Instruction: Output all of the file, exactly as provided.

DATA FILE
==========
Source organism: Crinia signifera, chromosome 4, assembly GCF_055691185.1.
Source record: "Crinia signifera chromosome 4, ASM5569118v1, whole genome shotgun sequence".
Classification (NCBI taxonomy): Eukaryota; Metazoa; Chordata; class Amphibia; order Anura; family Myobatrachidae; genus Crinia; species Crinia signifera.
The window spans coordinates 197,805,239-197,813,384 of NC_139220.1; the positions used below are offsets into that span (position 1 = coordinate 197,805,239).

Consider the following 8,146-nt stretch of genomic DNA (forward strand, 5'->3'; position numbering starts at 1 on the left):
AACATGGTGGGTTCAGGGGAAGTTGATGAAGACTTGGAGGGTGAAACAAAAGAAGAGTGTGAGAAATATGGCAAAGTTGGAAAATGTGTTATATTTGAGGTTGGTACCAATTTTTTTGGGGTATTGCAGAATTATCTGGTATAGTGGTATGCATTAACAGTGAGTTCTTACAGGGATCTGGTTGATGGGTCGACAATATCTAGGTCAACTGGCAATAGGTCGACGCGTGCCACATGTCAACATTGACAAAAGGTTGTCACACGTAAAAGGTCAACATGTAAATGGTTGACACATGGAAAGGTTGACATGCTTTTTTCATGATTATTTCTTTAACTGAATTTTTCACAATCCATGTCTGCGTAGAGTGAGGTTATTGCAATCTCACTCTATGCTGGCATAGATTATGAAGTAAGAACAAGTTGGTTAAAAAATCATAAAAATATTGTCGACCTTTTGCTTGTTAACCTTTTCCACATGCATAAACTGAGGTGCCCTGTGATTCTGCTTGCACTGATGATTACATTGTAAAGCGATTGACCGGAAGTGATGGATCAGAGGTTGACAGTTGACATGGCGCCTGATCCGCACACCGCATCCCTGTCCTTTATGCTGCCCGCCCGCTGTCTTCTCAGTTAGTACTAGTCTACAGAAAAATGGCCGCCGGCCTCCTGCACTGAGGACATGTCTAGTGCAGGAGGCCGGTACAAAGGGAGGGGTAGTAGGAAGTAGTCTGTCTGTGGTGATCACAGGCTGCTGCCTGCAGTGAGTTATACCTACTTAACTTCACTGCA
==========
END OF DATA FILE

Source organism: Crinia signifera, chromosome 4, assembly GCF_055691185.1.
Source record: "Crinia signifera chromosome 4, ASM5569118v1, whole genome shotgun sequence".
Classification (NCBI taxonomy): Eukaryota; Metazoa; Chordata; class Amphibia; order Anura; family Myobatrachidae; genus Crinia; species Crinia signifera.
The window spans coordinates 197,805,239-197,813,384 of NC_139220.1; the positions used below are offsets into that span (position 1 = coordinate 197,805,239).

Consider the following 8,146-nt stretch of genomic DNA (forward strand, 5'->3'; position numbering starts at 1 on the left):
AACATGGTGGGTTCAGGGGAAGTTGATGAAGACTTGGAGGGTGAAACAAAAGAAGAGTGTGAGAAATATGGCAAAGTTGGAAAATGTGTTATATTTGAGGTTGGTACCAATTTTTTTGGGGTATTGCAGAATTATCTGGTATAGTGGTATGCATTAACAGTGAGTTCTTACAGGGATCTGGTTGATGGGTCGACAATATCTAGGTCAACTGGCAATAGGTCGACGCGTGCCACATGTCAACATTGACAAAAGGTTGTCACACGTAAAAGGTCAACATGTAAATGGTTGACACATGGAAAGGTTGACATGCTTTTTTCATGATTATTTCTTTAACTGAATTTTTCACAATCCATGTCTGCGTAGAGTGAGGTTATTGCAATCTCACTCTATGCTGGCATAGATTATGAAGTAAGAACAAGTTGGTTAAAAAATCATAAAAATATTGTCGACCTTTTGCTTGTTAACCTTTTCCACATGCATAAACTGAGGTGCCCTGTGATTCTGCTTGCACTGATGATTACATTGTAAAGCGATTGACCGGAAGTGATGGATCAGAGGTTGACAGTTGACATGGCGCCTGATCCGCACACCGCATCCCTGTCCTTTATGCTGCCCGCCCGCTGTCTTCTCAGTTAGTACTAGTCTACAGAAAAATGGCCGCCGGCCTCCTGCACTGAGGACATGTCTAGTGCAGGAGGCCGGTACAAAGGGAGGGGTAGTAGGAAGTAGTCTGTCTGTGGTGATCACAGGCTGCTGCCTGCAGTGAGTTATACCTACTTAACTTCACTGCA